Real Belgrade

 

Published in CorD Magazine

For years there have been heated debates concerning when Belgrade “resembles itself” the most. As it is with any other antagonism in Serbian society, so is this one characterised by raging ‘kafana’ debates, but fortunately this conflict is very harmless and as its only consequence is that it leaves a damaged ego now and then.

Belgrade likes to be spoken of as a cosmopolitan city, and that it truly is. The traditional openness is sometimes the subject of ridicule, but it cannot be denied that Belgrade accepts newcomers without restraints and that Serbian hospitality is something that most foreigners notice first. Of course, it happens that someone on the street doesn’t speak English, there is a moody expression on people’s faces sometimes, but that doesn’t interfere with the overall impression of a pretty good dose of openness. Still, all these could perhaps be short-lived tourist impressions. One could say that an eternal topic for the citizens of Belgrade is a discussion about newcomers and what their influence is on the spirit of the capital. Serbia is a small country, and no matter how well known a phenomenon of a large city is, Belgrade is practically the only real big urban centre and, therefore, basically the only choice for those who wish to be as close as possible to the media, cultural institutions, the highest political echelons and business opportunities.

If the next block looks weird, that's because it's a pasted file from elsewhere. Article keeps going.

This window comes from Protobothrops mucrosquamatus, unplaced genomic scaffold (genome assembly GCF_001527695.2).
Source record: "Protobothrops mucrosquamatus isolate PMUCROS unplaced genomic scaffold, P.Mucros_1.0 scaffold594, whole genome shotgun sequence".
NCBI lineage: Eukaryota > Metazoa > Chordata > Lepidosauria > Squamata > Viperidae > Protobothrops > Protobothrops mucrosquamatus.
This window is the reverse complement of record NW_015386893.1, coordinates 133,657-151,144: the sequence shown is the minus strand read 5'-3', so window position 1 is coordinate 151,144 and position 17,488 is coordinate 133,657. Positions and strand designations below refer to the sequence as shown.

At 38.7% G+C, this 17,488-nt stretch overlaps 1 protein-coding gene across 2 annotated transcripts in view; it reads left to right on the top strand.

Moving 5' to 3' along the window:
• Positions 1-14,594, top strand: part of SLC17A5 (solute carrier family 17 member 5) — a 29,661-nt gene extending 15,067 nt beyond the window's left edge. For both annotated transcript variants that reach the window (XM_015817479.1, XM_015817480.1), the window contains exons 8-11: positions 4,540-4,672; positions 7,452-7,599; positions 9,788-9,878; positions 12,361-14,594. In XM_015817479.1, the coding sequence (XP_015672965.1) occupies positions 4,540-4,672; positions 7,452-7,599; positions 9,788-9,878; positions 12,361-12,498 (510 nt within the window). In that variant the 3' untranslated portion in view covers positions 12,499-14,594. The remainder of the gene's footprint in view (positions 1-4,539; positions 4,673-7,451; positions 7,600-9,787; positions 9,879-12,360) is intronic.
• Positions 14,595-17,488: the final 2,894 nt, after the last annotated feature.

Like any other metropolis, Belgrade is magnetically attractive to the rest of Serbia. In that sense, we can only repeat well known phrases which go for any other similar city of the world; about hundreds of people arriving here every day in search of their dream, about how a big city is a city of big chances and how succeeding in Belgrade is a great challenge. That practically means that after a few generations it is already difficult to tell who is “a true Belgrader” and who is a newcomer. The structure of the population is changing literally with each moment and so these discussions are mostly a waste of time. However, anyone who arrived in Belgrade at least a day earlier considers himself more of a citizen of Belgrade than someone who arrived a day later and that is already enough to spark a juicy argument. However dangerous some arguments may be in Serbian society, this one definitely falls into the more harmless group: a bruised ego, some shame, an apology of the type “I didn’t mean it like that” are for the most part the end result of such an exchange of opinions.